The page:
My motivation was my husband and two kids who were back in South Africa relying on me to make it happen. Weeks were going past and I was missing then terribly (emailing and skype is great, but when weeks turn into months it’s just not the same).

I was very fortunate to be staying with lovely people – they embraced me with open arms and I soon became part of the family. That’s another bit of advice I can share – surround yourself with positive people, don’t try and do it alone. When planning my journey I had said I wanted to get a flat of my own as I’m very independent and didn’t want to stay with other people. In hindsight, that would have been the worst thing for me. I don’t think I could have sat all alone in a little room by myself without any support. My ‘adopted’ family took me in, encouraged me and were there to give me a hug every now again when I needed it – they have been amazing and will be a part of my life forever.

I could go on for days sharing my experiences with you. There were good days and bad days, emotional days and sad days, but in the end you have got to want it that much that you will stop at nothing. And you have to have faith that it will all work out in God’s time. Your prayers will be answered and you have to believe in yourself and trust God.

My networking paid off – I had interviews at three different companies, all through word of mouth contacts for jobs that were not advertised.  The third one really was a case of me following up. I had met a guy while on holiday here with my husband in June. I went to see him again just after I arrived in August and he made mention of a contact that he had in the medical field. After some time I emailed him to remind him again to put me in touch with his contact. And it was after that that everything fell into place for me. That phone call home to my husband in South Africa was awesome – I woke him up and told him to resign and pack his bags.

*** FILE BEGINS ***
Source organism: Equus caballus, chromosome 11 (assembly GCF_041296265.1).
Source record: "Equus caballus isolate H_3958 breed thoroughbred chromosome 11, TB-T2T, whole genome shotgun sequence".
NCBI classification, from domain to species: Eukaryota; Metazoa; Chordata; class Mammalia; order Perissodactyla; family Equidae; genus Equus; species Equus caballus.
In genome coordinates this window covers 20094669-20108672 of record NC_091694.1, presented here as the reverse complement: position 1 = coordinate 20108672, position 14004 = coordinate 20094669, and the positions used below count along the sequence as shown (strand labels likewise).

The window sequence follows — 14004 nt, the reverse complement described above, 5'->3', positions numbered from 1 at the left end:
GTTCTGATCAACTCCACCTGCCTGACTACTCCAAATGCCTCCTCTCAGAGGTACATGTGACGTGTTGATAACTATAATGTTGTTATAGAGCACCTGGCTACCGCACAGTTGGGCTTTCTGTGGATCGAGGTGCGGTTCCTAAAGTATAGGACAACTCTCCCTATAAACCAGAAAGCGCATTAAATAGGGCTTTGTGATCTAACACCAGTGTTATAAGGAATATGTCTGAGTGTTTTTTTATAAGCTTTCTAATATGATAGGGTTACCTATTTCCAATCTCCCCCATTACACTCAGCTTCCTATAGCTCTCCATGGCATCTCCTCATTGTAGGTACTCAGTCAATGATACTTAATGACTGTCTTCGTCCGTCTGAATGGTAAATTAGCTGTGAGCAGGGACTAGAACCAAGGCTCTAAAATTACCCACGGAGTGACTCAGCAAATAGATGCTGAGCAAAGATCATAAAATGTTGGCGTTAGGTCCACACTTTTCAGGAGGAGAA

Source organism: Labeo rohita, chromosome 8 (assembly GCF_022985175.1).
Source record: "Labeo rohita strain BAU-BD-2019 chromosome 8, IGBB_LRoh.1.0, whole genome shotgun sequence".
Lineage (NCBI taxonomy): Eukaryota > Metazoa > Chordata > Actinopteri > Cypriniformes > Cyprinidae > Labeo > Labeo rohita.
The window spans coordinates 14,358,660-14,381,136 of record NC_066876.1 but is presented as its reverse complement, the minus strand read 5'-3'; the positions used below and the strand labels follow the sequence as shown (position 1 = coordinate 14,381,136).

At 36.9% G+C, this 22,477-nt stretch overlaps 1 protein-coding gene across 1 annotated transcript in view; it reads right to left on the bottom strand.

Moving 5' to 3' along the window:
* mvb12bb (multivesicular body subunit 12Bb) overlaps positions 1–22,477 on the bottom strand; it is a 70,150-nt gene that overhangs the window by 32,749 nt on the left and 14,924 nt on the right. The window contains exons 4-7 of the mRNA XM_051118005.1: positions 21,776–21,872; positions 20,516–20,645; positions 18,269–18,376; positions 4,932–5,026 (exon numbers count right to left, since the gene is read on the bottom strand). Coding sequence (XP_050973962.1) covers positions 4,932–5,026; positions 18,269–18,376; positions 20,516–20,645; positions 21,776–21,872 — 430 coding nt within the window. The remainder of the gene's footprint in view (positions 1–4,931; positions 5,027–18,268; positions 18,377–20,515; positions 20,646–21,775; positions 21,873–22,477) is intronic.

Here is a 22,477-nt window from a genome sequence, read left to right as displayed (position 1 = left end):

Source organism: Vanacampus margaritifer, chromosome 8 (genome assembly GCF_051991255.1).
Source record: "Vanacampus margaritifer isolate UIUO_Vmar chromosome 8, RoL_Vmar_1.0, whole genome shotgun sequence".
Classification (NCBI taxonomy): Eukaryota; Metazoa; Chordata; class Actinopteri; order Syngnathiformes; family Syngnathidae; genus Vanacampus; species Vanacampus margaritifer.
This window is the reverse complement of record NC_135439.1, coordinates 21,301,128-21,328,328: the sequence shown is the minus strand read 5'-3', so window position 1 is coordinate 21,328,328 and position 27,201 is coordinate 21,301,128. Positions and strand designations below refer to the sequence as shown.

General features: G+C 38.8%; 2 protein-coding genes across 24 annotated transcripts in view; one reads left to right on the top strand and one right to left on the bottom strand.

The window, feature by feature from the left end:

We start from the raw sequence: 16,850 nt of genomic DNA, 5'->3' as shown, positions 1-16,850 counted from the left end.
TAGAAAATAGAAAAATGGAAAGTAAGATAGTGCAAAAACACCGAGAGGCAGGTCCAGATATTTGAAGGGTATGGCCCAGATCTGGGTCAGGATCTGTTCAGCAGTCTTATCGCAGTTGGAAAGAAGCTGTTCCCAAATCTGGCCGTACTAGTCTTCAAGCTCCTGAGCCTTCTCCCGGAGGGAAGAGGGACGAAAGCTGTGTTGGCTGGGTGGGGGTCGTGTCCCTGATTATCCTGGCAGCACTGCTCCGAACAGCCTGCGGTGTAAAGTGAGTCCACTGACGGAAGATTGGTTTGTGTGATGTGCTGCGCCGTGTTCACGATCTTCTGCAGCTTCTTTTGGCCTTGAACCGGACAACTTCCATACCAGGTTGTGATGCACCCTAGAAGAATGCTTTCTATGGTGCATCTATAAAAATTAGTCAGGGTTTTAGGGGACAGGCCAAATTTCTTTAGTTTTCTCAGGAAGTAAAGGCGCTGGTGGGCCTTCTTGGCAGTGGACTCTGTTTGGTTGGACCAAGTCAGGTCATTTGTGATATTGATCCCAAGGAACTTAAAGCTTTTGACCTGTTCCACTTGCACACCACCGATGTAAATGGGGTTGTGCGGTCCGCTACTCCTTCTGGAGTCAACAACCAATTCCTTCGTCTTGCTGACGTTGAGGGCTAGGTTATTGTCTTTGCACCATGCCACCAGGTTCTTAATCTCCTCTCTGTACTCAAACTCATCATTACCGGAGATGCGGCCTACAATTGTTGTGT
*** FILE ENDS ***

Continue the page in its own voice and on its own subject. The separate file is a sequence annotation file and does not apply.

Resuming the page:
My work visa took three days to be approved – record breaking time, I believe. And here is my last bit of advice for today – use a reputable Immigration Adviser based in Auckland. They are experienced advisors and they work with different cases every day. Who better to help you than people with hands on experience and I have not looked back. So thanks must go to the team at North Shore Immigration Services!

It’s been four months since I’ve seen my family and they arrive next week – in time for Christmas. I’d say that is a success story. My husband has been awesome and a pillar of strength for me from afar. I have had peace of mind knowing that my children were blessed with a wonderful Dad and were well taken care of while I have been so far away. I have many more stories to tell, but will have to save these for another time.

What I would like to say is thank you to all those who have played a part in this experience. I am so blessed to have been surrounded by a great support structure. Weekly phone calls of encouragement, advice and sometimes just an ear to listen. I have met many people along the way and have made friendships that will be cherished forever.

I know the feeling to be standing at a New Arrivals meeting listening to people who have just got job offers / work visas and wishing it would happen for me. I know how it feels to be desperate for that lucky break. I know how it feels to be apart from your spouse and children for months. I’m not the first and I won’t be the last so I hope I can pass that same support and inspiration on to others.


Cum gasesti job in Noua Zeelanda (I)

        Inainte de a vorbi de joburi o sa prezint un pic situatia economica actuala(martie 2016) in NZ.


preluat  de pe